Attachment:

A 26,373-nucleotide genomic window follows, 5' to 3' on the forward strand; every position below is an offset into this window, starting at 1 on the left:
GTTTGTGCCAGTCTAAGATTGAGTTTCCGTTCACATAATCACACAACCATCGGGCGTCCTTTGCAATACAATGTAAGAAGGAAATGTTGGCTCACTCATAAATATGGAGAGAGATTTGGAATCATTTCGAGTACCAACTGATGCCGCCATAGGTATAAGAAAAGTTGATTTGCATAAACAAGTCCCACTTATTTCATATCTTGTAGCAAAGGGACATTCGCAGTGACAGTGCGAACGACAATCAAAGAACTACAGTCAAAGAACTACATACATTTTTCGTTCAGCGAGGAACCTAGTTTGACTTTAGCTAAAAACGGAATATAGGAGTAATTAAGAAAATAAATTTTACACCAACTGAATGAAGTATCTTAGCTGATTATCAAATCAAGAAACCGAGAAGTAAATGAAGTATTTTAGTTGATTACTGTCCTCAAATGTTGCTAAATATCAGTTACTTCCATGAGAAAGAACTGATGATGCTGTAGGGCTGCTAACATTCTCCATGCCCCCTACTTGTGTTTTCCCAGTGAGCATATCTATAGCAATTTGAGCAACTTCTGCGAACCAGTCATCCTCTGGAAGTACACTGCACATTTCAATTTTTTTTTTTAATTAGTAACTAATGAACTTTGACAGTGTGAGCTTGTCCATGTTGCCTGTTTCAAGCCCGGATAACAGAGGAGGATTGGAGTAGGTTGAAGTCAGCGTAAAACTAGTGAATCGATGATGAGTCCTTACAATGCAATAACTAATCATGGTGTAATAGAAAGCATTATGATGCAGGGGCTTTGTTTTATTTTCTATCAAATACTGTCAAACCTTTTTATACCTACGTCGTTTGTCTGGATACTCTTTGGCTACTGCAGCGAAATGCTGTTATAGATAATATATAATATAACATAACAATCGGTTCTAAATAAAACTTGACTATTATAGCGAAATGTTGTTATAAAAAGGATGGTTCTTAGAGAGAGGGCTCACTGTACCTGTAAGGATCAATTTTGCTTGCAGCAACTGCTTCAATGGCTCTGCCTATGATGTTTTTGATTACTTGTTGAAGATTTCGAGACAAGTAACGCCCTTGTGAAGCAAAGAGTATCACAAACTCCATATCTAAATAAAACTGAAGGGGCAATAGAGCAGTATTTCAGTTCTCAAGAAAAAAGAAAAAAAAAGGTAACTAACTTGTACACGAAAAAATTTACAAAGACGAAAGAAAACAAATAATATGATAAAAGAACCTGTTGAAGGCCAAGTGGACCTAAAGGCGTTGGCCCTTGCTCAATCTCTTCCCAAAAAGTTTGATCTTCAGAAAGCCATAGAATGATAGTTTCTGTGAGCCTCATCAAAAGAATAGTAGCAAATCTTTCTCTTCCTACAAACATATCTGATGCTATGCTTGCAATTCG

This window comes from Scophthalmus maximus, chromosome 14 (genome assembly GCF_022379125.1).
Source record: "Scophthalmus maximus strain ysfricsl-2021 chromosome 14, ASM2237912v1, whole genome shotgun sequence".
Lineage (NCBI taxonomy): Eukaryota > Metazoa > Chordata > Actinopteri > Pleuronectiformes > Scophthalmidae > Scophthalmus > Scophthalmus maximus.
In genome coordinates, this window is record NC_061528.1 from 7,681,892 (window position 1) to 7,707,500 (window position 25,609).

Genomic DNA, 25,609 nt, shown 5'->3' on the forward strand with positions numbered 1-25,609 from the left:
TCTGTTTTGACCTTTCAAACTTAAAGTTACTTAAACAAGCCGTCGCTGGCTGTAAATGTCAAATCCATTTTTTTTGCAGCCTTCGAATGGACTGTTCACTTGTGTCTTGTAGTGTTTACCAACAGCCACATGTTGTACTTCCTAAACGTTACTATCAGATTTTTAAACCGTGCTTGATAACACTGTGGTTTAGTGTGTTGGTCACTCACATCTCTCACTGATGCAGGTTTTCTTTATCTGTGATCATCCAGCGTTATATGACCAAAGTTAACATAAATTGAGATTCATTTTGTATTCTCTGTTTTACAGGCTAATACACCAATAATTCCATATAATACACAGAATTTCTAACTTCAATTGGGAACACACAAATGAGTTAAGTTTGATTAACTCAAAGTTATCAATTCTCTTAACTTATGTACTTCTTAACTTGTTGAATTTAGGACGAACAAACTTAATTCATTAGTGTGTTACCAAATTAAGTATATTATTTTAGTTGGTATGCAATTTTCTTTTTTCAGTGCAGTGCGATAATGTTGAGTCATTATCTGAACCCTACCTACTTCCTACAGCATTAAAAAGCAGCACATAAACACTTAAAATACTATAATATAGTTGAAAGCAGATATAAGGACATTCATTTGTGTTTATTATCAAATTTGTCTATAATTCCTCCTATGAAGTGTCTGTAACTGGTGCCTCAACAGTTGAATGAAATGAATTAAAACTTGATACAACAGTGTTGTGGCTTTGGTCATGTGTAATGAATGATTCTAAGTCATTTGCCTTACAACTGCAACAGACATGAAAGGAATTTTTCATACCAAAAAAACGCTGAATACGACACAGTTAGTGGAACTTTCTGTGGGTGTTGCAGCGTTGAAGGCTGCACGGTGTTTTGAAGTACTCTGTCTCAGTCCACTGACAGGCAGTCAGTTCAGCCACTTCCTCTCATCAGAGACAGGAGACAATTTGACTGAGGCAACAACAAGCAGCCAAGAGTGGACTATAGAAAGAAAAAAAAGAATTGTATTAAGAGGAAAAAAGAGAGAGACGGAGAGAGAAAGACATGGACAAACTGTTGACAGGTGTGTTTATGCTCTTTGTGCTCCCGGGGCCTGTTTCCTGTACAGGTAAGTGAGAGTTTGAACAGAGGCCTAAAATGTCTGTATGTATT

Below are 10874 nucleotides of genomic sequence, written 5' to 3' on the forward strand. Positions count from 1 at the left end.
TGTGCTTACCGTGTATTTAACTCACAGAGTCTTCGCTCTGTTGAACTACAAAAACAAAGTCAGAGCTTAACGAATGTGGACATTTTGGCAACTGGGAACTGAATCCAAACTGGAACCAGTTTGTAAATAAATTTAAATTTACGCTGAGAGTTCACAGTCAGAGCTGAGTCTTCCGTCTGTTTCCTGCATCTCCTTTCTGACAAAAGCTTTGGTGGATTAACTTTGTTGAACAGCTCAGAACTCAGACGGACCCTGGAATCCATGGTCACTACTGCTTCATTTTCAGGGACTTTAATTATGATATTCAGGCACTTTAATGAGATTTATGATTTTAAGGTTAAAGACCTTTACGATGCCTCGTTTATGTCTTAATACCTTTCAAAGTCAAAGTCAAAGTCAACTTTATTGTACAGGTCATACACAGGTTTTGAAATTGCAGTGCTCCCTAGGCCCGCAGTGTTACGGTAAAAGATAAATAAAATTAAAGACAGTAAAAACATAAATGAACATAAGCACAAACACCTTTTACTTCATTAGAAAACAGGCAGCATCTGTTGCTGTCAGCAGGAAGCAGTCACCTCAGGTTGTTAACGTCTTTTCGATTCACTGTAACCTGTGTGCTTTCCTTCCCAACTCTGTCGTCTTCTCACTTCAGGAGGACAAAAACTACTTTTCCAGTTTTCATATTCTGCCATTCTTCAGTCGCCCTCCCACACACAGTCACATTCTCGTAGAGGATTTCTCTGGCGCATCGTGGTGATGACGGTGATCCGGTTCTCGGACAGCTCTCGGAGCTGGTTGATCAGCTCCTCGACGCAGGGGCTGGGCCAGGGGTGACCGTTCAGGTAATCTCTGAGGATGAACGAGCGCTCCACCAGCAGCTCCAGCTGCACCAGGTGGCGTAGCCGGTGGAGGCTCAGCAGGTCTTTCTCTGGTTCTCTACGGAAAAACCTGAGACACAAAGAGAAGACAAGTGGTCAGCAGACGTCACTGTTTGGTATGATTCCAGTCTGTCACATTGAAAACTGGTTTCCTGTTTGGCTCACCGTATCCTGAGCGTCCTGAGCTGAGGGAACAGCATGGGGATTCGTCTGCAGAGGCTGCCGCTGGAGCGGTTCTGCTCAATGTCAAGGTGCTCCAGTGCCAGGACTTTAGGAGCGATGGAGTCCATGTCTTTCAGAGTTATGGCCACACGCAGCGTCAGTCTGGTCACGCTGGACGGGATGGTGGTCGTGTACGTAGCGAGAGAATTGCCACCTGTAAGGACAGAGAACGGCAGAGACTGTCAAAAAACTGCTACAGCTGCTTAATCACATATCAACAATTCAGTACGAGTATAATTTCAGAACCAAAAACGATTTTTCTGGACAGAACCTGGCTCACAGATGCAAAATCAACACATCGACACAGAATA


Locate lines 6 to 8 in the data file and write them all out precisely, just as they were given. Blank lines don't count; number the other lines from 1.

In genome coordinates, this window is record NC_061528.1 from 7,681,892 (window position 1) to 7,707,500 (window position 25,609).

Genomic DNA, 25,609 nt, shown 5'->3' on the forward strand with positions numbered 1-25,609 from the left:
TCTGTTTTGACCTTTCAAACTTAAAGTTACTTAAACAAGCCGTCGCTGGCTGTAAATGTCAAATCCATTTTTTTTGCAGCCTTCGAATGGACTGTTCACTTGTGTCTTGTAGTGTTTACCAACAGCCACATGTTGTACTTCCTAAACGTTACTATCAGATTTTTAAACCGTGCTTGATAACACTGTGGTTTAGTGTGTTGGTCACTCACATCTCTCACTGATGCAGGTTTTCTTTATCTGTGATCATCCAGCGTTATATGACCAAAGTTAACATAAATTGAGATTCATTTTGTATTCTCTGTTTTACAGGCTAATACACCAATAATTCCATATAATACACAGAATTTCTAACTTCAATTGGGAACACACAAATGAGTTAAGTTTGATTAACTCAAAGTTATCAATTCTCTTAACTTATGTACTTCTTAACTTGTTGAATTTAGGACGAACAAACTTAATTCATTAGTGTGTTACCAAATTAAGTATATTATTTTAGTTGGTATGCAATTTTCTTTTTTCAGTGCAGTGCGATAATGTTGAGTCATTATCTGAACCCTACCTACTTCCTACAGCATTAAAAAGCAGCACATAAACACTTAAAATACTATAATATAGTTGAAAGCAGATATAAGGACATTCATTTGTGTTTATTATCAAATTTGTCTATAATTCCTCCTATGAAGTGTCTGTAACTGGTGCCTCAACAGTTGAATGAAATGAATTAAAACTTGATACAACAGTGTTGTGGCTTTGGTCATGTGTAATGAATGATTCTAAGTCATTTGCCTTACAACTGCAACAGACATGAAAGGAATTTTTCATACCAAAAAAACGCTGAATACGACACAGTTAGTGGAACTTTCTGTGGGTGTTGCAGCGTTGAAGGCTGCACGGTGTTTTGAAGTACTCTGTCTCAGTCCACTGACAGGCAGTCAGTTCAGCCACTTCCTCTCATCAGAGACAGGAGACAATTTGACTGAGGCAACAACAAGCAGCCAAGAGTGGACTATAGAAAGAAAAAAAAGAATTGTATTAAGAGGAAAAAAGAGAGAGACGGAGAGAGAAAGACATGGACAAACTGTTGACAGGTGTGTTTATGCTCTTTGTGCTCCCGGGGCCTGTTTCCTGTACAGGTAAGTGAGAGTTTGAACAGAGGCCTAAAATGTCTGTATGTATT